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Geneticist Ray Wu dies

Geneticist and genetic engineering pioneer Ray Wu died on February 10 of cardiac arrest. He was 79. In 1970, Wu developed a new location-specific primer-extension technique that became the first method of sequencing DNA. In the following decade, Frederick Sanger adapted the approach for faster sequencing, and received the Nobel Prize in Chemistry for the work in 1980. Wu's lab also devised other approaches that were used to analyze genetic sequences and to construct vectors for cloning genes,

By | February 19, 2008

Geneticist and genetic engineering pioneer Ray Wu died on February 10 of cardiac arrest. He was 79. In 1970, Wu developed a new location-specific primer-extension technique that became the first method of sequencing DNA. In the following decade, Frederick Sanger adapted the approach for faster sequencing, and received the Nobel Prize in Chemistry for the work in 1980. Wu's lab also devised other approaches that were used to analyze genetic sequences and to construct vectors for cloning genes, many of which remain in use. A 1985 linkurl:paper;http://www.pubmedcentral.nih.gov/pagerender.fcgi?artid=341170&pageindex=1#page from Wu's group describing the use of cDNA probes to analyze the evolutionary history of a gene family has been cited more than 1800 times. linkurl:Jack Szostak;http://www.the-scientist.com/article/display/53763/ of Harvard Medical School, who worked in Wu's lab a Cornell University as a grad student and postdoc between 1973 and 1979, remembered his advisor as a person who gave people in the lab the freedom to explore ideas. "He was always encouraging and the lab was exciting because we felt that we were at the frontiers of science," Szostak wrote in an Email to The Scientist. Wu's group used the novel genetic engineering techniques they developed to insert foreign genes into rice; the idea was to improve yields of cereal crops in the developing world. A technique he developed in 2002 for producing high-yield rice resistant to environmental factors such as drought, salinity and insect attack is now being developed for commercial use, Cornell geneticist Susan McCouch linkurl:told;http://www.latimes.com/news/printedition/california/la-me-wu18feb18,1,4418796.story the Los Angeles Times. "Where rice is grown, everyone knows Ray Wu," she said. Wu was born in China in 1928 and came to the US when he was 20 years old. In 1966, he joined the biochemistry and molecular biology faculty of Cornell University in Ithaca, NY. In the 1980s, he founded and ran an initiative that brought more than 400 top Chinese students in biochemistry and molecular biology to train in the US. Throughout his career, he served on several Chinese, Taiwanese and international advisory councils on genetic engineering and biotechnology. Wu is survived by his wife and two children. Image: Cornell University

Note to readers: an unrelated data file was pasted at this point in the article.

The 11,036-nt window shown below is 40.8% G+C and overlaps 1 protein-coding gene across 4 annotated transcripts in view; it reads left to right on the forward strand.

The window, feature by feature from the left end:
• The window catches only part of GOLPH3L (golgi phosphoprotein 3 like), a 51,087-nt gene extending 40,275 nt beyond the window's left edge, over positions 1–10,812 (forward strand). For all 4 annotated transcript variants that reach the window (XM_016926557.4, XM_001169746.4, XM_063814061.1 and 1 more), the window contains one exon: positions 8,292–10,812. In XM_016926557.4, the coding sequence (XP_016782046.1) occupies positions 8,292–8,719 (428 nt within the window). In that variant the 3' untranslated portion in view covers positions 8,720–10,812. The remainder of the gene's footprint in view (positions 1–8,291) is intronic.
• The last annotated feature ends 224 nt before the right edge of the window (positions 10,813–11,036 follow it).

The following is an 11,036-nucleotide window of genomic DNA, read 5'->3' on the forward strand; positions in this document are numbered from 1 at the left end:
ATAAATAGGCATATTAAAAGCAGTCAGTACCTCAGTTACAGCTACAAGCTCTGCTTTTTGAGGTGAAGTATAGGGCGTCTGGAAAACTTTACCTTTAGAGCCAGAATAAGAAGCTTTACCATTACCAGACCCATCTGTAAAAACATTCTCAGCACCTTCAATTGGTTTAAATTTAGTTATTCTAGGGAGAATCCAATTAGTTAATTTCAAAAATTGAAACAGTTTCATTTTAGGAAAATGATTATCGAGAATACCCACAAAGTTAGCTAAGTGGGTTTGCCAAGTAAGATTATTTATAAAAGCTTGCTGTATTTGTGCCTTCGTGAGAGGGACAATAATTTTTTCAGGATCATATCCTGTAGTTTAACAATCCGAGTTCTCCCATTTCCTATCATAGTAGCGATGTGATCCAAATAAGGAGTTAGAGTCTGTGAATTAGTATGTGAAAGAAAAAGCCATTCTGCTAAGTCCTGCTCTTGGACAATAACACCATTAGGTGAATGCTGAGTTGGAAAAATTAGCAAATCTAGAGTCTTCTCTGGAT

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Comments

Avatar of: Fukai Bao

Fukai Bao

Posts: 15

February 19, 2008

Dr. Wu is a scientific Hercules. He have made a huge contribution to current genetics and scientific communications between China And US. He should have gotten 1980 Nobel Prize with Sanger! Unluckily,he lost it. I met him at a meeting when I was in US.I miss him.\n\nFukai Bao, MD

February 19, 2008

Dr. Ray Wu?s passing is a tremendous personal loss to me and my fellow CUSBEA members. As the founder of the program, Dr. Wu created a unique opportunity for each and every one of us in the 80s. He will be always remembered as a mentor with vision and heart.
Avatar of: Anuradha Ray

Anuradha Ray

Posts: 1

February 19, 2008

My husband (Prabir Ray, Ph.D.) and I were fortunate enough to have had the opportunity to spend a couple of postdoc years in his lab in Ithaca. Unquestionably, he was a pioneer in the field of molecular biology and his research cast a wide net that covers the core of this discipline. Most importantly, he was a humble and kind human being. He would be fondly remembered and sorely missed by those whose paths had crossed his.
Avatar of: Nasar S.K.T.

Nasar S.K.T.

Posts: 9

February 21, 2008

More than just showing the hidden treasures of genetics to the world, Laureate Ray Wu taught humanity the magic of applied genetics thus opening up new ways to deal with many facets of endeavours. Alas, our knowledge could not conquer his death!\nMen and women - not only professional geneticists necessarily - across geography and generation will always gratefully remember Ray Wu.

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